fish report header

Surviving the South Delta

One of the most intensive fishery studies ever conducted in California's Sacramento-San Joaquin Delta culminated in 2011. The twelve-year study, known as the Vernalis Adaptive Management Program (VAMP), was a multi-organization effort designed to evaluate and improve the survival of salmon smolts migrating through the San Joaquin River Basin. The study investigated how salmon survival may be affected by changes in environmental variables such as river flow and water exports. A technical report summarizing the 2011 results is now available online.


FISHBIO collaborated with a number of other groups to tag, release, and track fish for VAMP (see Follow that fish). In 2011, a total of 1,895 Chinook salmon smolts and 2,195 steelhead smolts were surgically implanted with acoustic tags and released into the San Joaquin River at Durham Ferry. Fish can take multiple pathways through the Delta to the ocean, and the choice of route can affect their survival. Acoustic receivers were deployed throughout the Delta to calculate route-specific survival, and mobile tracking was conducted to determine where mortality was greatest. The two investigated routes were Old River, which heads toward water export facilities and fish salvage facilities, and the main stem San Joaquin River, which historically has had greater survival (Brandes and McLain 2001). Of the two routes that Chinook salmon selected in 2011, Old River had greater survival (4%) than the San Joaquin River (1%). The overall 2011 survival of 2% is consistent with other studies that show smolt survival has been declining in the Delta. Coded-wire tag studies between 1994 and 2001 indicated that survival through the Delta ranged between 15% and 50%. However, CWT and acoustic studies since 2003 have shown survival to be lower than 12% in the south Delta.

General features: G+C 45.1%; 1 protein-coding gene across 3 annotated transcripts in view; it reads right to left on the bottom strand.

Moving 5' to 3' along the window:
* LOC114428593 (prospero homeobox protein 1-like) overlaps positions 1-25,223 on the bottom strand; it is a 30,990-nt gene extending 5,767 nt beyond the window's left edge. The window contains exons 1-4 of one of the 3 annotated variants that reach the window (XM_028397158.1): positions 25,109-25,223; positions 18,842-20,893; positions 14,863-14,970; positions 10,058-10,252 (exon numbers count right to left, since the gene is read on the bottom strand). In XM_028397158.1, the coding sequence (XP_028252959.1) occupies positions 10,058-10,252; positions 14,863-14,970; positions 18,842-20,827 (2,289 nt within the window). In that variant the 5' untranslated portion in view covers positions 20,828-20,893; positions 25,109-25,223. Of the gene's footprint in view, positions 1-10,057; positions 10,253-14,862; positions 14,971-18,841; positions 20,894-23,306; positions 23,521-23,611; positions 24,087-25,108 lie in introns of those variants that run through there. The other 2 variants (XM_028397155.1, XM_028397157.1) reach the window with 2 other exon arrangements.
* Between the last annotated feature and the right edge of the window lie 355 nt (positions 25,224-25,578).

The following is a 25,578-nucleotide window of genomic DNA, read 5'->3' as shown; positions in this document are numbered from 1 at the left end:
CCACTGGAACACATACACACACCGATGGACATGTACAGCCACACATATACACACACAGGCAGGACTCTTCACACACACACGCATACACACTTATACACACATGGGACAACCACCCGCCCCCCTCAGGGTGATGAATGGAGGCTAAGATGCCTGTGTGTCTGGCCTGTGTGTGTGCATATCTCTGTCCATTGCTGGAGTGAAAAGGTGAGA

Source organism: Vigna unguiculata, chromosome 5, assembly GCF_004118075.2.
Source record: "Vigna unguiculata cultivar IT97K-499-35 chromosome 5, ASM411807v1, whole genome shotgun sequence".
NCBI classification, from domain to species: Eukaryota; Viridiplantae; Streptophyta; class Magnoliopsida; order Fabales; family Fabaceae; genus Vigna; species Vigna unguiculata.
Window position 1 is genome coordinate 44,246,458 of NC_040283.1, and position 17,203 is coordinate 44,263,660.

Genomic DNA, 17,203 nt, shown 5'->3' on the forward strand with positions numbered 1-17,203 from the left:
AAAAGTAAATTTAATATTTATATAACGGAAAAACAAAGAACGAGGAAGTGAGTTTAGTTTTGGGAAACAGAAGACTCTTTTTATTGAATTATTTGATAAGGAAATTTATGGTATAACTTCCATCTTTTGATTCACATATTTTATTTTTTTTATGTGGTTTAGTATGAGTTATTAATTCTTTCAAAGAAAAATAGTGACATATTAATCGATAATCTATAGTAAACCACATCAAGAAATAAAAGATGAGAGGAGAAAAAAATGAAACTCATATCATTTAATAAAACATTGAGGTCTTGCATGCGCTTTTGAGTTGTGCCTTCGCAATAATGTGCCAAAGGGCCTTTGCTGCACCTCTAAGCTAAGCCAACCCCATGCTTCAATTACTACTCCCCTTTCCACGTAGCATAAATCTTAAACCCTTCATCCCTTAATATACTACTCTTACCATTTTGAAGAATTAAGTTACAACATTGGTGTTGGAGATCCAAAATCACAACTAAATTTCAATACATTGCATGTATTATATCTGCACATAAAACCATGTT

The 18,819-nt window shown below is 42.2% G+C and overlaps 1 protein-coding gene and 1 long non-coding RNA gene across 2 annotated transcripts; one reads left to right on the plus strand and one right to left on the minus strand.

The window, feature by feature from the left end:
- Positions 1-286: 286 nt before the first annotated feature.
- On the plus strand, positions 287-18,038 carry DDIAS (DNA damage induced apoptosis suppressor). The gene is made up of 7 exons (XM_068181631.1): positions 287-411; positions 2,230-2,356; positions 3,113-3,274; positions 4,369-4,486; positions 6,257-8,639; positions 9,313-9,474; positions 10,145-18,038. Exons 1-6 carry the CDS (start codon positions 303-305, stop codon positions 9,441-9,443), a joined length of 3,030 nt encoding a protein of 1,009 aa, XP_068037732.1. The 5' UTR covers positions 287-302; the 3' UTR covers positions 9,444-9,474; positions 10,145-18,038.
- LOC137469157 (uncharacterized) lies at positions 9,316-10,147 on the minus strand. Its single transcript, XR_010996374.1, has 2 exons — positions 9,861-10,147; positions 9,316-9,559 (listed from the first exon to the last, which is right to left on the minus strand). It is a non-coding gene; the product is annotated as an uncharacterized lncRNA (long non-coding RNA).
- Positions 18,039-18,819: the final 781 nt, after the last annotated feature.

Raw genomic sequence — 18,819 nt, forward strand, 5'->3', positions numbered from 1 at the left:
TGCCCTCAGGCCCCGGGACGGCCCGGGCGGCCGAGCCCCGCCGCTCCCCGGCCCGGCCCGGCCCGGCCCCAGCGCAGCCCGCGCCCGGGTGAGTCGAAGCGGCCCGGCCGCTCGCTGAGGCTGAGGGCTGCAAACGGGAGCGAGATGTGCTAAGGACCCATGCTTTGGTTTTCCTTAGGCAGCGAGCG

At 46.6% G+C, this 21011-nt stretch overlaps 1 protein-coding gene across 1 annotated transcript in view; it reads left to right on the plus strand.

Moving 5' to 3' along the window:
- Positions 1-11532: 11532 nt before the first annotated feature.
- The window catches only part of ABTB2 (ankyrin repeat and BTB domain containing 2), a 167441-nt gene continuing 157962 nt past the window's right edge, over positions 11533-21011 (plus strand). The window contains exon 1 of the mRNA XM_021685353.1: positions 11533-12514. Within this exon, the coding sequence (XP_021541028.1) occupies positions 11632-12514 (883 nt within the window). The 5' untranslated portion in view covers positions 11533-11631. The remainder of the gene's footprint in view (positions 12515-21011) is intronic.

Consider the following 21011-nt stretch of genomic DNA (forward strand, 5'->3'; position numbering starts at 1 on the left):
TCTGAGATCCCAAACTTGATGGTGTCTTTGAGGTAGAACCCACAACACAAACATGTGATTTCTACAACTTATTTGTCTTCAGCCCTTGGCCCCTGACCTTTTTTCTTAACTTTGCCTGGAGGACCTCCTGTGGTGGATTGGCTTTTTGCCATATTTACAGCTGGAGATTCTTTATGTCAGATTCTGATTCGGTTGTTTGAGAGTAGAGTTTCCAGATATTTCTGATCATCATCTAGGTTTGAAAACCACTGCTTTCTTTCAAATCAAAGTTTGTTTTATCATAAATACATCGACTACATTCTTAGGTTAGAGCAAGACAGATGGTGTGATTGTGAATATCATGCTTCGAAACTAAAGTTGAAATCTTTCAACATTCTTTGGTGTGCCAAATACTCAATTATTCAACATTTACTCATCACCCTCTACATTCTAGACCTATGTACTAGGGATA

The development of acoustic telemetry technology has completely transformed our ability to study fish movement and survival. Biologists can now track the migration of individual fish throughout the Delta and even determine approximate locations where fish are likely eaten by predators. This has identified key mortality areas in the Delta and may help us understand why survival has declined so drastically over the last decade. The use of mobile tracking during the VAMP study helped identify locations where tags accumulated, presumably from predation. Three locations were identified as predation "hot spots": 78 tagged smolts were lost at the the Stockton Deep Water Ship Channel on the San Joaquin River, 48 at the Grant Line Canal, and 37 in front of the trash racks at the Tracy Fish Facility in Old River. Previous years' data suggests that the scour hole near the head of Old River and a railroad bridge in Stockton are also areas of high fish mortality on the San Joaquin River (Vogel 2010). Continued smolt outmigration monitoring studies and an increased effort to monitor non-native predator populations may help us solve some of the fish survival issues that have plagued the Delta for so many years.

Follow Us! Like us on Facebook Follow us on Twitter View our photos on flickr View our videos on YouTube
email list
Recent Blog Post

Little fishers